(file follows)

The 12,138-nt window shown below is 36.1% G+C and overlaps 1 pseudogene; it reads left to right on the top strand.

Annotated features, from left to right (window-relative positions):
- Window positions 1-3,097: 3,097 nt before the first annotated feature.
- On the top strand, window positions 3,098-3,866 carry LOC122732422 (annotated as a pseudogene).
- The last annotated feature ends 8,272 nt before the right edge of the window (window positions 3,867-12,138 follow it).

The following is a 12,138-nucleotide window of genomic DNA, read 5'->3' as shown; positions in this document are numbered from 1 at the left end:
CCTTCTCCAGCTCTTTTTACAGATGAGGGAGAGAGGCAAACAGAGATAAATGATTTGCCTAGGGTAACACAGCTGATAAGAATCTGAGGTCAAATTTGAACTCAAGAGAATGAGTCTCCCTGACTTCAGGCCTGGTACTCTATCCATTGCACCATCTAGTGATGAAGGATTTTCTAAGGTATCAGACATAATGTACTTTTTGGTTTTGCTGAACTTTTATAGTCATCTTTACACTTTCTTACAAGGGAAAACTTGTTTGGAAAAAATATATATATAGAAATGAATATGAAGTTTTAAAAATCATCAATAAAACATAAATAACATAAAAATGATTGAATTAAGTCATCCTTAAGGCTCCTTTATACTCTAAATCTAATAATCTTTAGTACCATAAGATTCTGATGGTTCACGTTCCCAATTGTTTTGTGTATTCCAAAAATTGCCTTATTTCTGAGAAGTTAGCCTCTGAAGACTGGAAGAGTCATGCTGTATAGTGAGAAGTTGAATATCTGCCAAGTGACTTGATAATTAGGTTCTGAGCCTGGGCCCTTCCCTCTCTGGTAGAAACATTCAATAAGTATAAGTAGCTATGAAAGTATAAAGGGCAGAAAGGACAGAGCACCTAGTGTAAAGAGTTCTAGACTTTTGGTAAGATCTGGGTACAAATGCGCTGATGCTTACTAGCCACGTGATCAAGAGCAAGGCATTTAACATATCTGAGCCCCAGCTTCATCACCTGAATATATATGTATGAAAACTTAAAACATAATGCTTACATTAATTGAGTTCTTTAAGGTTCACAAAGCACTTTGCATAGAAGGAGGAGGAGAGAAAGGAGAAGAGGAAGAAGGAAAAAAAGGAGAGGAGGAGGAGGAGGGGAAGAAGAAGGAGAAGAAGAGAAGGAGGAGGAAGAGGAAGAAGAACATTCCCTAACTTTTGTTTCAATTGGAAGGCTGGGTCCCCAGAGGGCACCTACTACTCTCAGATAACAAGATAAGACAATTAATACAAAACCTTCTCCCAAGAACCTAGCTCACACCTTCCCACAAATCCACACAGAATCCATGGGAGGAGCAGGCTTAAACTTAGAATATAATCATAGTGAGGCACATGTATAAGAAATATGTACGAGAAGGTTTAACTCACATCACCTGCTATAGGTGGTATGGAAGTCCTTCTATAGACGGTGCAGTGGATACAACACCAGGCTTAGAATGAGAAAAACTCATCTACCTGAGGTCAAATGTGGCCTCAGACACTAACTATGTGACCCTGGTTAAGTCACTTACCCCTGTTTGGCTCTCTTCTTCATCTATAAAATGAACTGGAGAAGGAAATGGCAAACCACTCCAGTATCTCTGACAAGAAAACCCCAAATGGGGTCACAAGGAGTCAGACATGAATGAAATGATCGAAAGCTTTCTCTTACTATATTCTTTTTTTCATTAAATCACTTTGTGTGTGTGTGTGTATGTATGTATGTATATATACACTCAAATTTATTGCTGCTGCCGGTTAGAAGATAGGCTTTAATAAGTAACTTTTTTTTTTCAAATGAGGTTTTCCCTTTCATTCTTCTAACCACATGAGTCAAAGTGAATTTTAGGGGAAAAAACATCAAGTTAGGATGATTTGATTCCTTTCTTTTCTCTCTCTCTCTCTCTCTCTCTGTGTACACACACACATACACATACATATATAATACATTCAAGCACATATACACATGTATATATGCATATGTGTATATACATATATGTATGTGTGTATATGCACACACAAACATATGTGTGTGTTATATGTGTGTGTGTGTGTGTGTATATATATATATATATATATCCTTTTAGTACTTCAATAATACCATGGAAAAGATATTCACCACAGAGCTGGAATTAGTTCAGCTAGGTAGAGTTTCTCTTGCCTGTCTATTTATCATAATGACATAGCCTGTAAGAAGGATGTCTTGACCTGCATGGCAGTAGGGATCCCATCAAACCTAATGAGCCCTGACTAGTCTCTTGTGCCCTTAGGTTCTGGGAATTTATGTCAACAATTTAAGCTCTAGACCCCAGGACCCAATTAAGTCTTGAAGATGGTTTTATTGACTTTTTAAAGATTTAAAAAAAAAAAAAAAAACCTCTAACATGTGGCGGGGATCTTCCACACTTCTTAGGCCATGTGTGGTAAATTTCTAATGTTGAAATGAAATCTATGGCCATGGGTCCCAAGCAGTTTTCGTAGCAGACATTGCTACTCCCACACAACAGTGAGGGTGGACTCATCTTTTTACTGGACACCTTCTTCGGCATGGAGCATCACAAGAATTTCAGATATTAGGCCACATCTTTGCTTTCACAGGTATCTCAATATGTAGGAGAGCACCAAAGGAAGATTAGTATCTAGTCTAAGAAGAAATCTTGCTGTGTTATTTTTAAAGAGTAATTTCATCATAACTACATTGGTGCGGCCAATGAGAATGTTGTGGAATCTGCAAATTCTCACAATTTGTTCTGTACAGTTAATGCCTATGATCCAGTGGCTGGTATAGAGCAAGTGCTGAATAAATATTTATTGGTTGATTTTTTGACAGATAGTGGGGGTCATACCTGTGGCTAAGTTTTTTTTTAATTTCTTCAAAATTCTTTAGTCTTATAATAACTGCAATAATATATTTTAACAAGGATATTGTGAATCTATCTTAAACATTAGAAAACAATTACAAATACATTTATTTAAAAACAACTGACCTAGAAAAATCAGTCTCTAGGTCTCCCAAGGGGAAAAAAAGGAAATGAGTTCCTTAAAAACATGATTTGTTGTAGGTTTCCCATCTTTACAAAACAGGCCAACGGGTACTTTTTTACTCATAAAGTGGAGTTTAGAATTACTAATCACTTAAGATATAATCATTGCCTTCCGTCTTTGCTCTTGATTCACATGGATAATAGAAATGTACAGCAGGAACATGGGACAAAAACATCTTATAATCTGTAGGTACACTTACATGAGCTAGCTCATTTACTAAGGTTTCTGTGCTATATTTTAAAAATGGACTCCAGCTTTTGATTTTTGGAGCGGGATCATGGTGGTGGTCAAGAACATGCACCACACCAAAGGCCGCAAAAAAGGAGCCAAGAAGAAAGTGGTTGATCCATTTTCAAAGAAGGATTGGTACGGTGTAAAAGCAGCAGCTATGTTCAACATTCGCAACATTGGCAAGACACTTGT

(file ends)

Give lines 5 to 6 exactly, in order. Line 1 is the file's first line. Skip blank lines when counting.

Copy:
- The last annotated feature ends 8,272 nt before the right edge of the window (window positions 3,867-12,138 follow it).

The following is a 12,138-nucleotide window of genomic DNA, read 5'->3' as shown; positions in this document are numbered from 1 at the left end: